An ALTA land survey has very rigorous requirements developed by a the American Land Title Association and the American Congress on Surveying and Mapping. The ALTA surveying standards are a uniform across the country. ALTA Survey is sometimes called as “the Cadillac of surveys.” This survey is specifically designed to satisfy the needs of lenders, corporations and title companies when dealing with valuable commercial properties.
This specific ALTA survey will provide the title company with the information required to insure the title to the land and improvements to the high degree that a commercial development may require.
The certification language of the GA ALTA Survey should include the names of the affected parties, including as appropriate the buyer, seller, title company, and lender. The surveyor will work closely with the title insurance company, as the they both are depend on each others work to show the matters affecting the ownership of the land and improvements.
Georgia Mortgage Survey: for the real estate closing or sometimes called a Physical Survey is a land survey that determines land boundaries and all the improvements on the land. Mortgage surveys are required by title companies and bank or loan institution when they provide financing for the property and mainly they want to see that there are no structures encroaching on the parcel of land and the location of the improvements is within zoning and building code requirements and ordinances. Georgia mortgage surveys have technical standards and error tolerance and Georgia Land Surveyors must follow the established regulations.
Georgia Boundary survey: a land survey to establish and locate in the field the boundaries of parcel using the legal description. In the field the process involves the setting or restoration of the monuments and property markers at the corners or along the boundary lines of the land parcel. Property corner markers usually are: iron rods, pipes “otp” (typically called open top pipes), pipes with crimp top “ctp” (typically called crimp top pipe), iron rebars, concrete monuments, pk nails set in the asphalt or concrete. Markers such as wooden posts, blazed in trees, piles of rock and other monuments have been used in the past and very often are found in the field while performing Georgia Boundary surveys.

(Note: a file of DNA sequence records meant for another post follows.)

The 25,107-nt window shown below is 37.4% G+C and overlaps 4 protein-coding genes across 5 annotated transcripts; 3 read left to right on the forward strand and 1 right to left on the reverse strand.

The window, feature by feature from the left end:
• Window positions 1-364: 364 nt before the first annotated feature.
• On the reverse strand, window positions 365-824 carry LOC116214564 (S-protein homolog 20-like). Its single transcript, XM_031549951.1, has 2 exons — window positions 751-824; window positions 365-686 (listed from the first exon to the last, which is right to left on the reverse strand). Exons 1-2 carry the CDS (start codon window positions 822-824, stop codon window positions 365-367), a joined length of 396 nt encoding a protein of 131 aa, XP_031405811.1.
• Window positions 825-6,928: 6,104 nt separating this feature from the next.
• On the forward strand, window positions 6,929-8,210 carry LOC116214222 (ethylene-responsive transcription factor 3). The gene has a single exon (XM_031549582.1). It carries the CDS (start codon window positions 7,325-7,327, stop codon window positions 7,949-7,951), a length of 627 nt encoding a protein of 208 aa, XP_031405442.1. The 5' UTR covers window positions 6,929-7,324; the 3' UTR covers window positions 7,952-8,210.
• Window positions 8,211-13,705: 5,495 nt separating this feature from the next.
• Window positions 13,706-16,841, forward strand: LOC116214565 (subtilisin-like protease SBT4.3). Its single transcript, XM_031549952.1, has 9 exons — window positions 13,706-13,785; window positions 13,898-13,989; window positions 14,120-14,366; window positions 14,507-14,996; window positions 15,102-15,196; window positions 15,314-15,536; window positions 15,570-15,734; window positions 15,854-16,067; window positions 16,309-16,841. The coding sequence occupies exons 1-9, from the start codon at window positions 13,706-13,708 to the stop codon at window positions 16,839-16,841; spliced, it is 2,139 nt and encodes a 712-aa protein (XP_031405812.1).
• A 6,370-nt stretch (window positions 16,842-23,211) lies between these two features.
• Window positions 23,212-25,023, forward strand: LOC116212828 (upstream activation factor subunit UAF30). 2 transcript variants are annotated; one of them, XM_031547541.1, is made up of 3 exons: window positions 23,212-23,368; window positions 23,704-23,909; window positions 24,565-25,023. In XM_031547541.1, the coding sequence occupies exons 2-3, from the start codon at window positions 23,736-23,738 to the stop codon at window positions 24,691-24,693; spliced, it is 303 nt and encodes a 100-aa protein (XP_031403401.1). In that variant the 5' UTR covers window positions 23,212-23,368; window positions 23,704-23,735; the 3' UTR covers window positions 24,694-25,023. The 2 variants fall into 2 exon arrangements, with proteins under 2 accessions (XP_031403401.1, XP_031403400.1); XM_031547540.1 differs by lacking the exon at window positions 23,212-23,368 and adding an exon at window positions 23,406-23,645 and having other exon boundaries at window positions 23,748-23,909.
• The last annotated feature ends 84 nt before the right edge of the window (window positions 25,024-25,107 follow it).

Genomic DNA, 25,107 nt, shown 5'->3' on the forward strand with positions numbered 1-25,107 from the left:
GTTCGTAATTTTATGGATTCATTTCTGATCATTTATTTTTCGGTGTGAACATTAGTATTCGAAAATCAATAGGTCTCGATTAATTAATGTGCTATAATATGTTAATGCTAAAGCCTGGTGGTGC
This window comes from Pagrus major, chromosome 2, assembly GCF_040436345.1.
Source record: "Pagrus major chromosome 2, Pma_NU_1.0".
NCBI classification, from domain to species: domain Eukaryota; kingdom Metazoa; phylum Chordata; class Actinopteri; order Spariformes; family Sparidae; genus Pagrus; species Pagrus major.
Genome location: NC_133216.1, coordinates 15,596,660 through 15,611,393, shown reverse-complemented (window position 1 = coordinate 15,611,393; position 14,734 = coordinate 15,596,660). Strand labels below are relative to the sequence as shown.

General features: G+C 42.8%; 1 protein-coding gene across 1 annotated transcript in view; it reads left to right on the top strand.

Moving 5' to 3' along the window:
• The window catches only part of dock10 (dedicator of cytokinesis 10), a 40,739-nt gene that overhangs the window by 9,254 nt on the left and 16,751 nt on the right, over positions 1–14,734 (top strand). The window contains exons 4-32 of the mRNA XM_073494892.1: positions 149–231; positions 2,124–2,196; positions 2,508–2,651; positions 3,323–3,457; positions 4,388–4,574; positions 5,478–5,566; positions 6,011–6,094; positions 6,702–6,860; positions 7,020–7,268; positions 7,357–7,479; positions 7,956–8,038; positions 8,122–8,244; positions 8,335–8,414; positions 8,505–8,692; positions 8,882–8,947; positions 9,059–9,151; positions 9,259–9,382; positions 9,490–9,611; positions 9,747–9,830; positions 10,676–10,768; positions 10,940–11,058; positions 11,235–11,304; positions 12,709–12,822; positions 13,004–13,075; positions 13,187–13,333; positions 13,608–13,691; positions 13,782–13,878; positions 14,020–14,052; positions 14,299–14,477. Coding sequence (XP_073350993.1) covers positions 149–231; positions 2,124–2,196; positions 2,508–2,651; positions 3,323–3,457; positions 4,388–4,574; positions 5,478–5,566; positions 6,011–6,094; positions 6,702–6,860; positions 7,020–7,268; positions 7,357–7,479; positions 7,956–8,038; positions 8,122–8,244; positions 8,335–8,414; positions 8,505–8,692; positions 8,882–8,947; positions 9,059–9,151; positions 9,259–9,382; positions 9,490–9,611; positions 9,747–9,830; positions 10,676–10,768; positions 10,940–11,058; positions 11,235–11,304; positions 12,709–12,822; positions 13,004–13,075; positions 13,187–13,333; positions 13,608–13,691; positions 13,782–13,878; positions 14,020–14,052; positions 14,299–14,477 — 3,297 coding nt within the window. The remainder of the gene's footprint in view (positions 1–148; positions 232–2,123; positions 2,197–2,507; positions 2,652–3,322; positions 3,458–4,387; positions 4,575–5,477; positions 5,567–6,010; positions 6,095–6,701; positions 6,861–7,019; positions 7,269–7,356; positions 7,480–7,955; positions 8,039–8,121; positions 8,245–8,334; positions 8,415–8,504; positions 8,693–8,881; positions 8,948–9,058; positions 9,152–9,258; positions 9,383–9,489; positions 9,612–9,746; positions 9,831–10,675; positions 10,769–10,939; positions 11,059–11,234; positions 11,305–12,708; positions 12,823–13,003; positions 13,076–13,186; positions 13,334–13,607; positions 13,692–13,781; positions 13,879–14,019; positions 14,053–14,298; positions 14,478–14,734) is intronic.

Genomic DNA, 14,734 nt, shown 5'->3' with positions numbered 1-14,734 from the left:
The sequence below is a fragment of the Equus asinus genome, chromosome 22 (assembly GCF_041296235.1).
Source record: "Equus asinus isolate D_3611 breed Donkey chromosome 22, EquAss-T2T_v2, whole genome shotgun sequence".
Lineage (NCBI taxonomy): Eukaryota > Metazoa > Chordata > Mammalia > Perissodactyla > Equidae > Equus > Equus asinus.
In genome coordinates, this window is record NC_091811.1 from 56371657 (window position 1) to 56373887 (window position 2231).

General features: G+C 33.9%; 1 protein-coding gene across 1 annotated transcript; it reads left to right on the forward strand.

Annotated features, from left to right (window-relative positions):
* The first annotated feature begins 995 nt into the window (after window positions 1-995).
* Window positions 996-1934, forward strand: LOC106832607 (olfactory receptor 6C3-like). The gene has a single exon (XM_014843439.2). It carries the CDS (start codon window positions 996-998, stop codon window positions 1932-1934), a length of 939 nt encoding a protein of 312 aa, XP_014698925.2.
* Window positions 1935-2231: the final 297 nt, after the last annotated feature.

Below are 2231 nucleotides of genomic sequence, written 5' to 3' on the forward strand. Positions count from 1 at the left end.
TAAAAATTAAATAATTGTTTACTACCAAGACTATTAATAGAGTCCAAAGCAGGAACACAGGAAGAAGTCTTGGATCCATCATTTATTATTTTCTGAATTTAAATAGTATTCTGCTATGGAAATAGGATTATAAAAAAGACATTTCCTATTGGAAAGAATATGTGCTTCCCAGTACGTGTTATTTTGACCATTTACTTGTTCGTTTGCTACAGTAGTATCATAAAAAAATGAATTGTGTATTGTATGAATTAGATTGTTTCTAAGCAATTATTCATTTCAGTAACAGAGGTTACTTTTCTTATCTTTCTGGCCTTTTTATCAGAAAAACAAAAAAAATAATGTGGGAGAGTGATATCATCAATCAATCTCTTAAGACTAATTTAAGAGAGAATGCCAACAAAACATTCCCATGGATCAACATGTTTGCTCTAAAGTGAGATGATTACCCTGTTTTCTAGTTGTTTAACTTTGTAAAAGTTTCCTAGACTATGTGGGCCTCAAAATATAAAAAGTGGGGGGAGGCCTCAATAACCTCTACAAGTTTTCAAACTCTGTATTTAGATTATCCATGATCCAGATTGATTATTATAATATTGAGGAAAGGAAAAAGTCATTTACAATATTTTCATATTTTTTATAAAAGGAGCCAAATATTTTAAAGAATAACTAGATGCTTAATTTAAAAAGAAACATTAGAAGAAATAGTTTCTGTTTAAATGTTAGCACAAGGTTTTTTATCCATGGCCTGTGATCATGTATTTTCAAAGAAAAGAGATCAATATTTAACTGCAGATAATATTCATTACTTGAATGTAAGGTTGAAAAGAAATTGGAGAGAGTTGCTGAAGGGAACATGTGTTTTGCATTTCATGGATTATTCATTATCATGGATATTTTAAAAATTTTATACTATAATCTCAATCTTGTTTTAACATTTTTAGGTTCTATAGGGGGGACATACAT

Georgia Plot plan or Siteplan: a proposal plan for the construction site that shows all existing and proposed improvements on the property. The existing and proposed siteplan conditions as a rule usually include buildings, all structures, utilities, topography, trees, roadways, wetlands information sometimes with exact field delineation of the flood limits, traffic patterns. Georgia siteplan might also include hydrology information, drainage water flow, FEMA Federal Flood Insurance Reference Maps data along with panel numbers.
Georgia elevation certificate: developed by FEMA for property owners to obtain flood insurance and developed for new construction and substantial improvements in all identified Special Flood Hazard Areas (stands for SFHAs) are properly elevated as far as being outside of flood limits. All the communities participating in the community rating system (CRS) are required to use FEMA Elevation Certificate.